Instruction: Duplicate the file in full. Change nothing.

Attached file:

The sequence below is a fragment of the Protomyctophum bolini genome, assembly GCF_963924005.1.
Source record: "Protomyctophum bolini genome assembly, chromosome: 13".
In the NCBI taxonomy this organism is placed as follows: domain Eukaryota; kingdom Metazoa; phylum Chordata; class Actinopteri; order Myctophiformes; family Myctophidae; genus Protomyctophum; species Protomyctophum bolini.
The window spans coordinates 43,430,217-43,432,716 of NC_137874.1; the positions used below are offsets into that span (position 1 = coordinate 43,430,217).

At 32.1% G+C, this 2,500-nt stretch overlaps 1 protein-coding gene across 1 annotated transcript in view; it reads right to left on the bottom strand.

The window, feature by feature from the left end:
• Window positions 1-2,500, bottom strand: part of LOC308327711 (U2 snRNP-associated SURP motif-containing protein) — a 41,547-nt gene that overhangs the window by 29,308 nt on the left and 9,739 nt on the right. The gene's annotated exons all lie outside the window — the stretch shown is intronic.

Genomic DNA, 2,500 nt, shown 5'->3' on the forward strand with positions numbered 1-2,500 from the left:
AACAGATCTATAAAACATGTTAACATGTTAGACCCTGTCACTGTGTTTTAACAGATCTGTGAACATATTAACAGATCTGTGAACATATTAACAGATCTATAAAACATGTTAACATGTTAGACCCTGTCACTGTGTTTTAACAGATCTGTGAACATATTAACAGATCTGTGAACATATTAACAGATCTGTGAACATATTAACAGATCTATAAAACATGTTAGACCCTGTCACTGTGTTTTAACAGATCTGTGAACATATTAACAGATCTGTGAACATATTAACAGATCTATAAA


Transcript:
The sequence below is a fragment of the Protomyctophum bolini genome, assembly GCF_963924005.1.
Source record: "Protomyctophum bolini genome assembly, chromosome: 13".
In the NCBI taxonomy this organism is placed as follows: domain Eukaryota; kingdom Metazoa; phylum Chordata; class Actinopteri; order Myctophiformes; family Myctophidae; genus Protomyctophum; species Protomyctophum bolini.
The window spans coordinates 43,430,217-43,432,716 of NC_137874.1; the positions used below are offsets into that span (position 1 = coordinate 43,430,217).

At 32.1% G+C, this 2,500-nt stretch overlaps 1 protein-coding gene across 1 annotated transcript in view; it reads right to left on the bottom strand.

The window, feature by feature from the left end:
• Window positions 1-2,500, bottom strand: part of LOC308327711 (U2 snRNP-associated SURP motif-containing protein) — a 41,547-nt gene that overhangs the window by 29,308 nt on the left and 9,739 nt on the right. The gene's annotated exons all lie outside the window — the stretch shown is intronic.

Genomic DNA, 2,500 nt, shown 5'->3' on the forward strand with positions numbered 1-2,500 from the left:
AACAGATCTATAAAACATGTTAACATGTTAGACCCTGTCACTGTGTTTTAACAGATCTGTGAACATATTAACAGATCTGTGAACATATTAACAGATCTATAAAACATGTTAACATGTTAGACCCTGTCACTGTGTTTTAACAGATCTGTGAACATATTAACAGATCTGTGAACATATTAACAGATCTGTGAACATATTAACAGATCTATAAAACATGTTAGACCCTGTCACTGTGTTTTAACAGATCTGTGAACATATTAACAGATCTGTGAACATATTAACAGATCTATAAA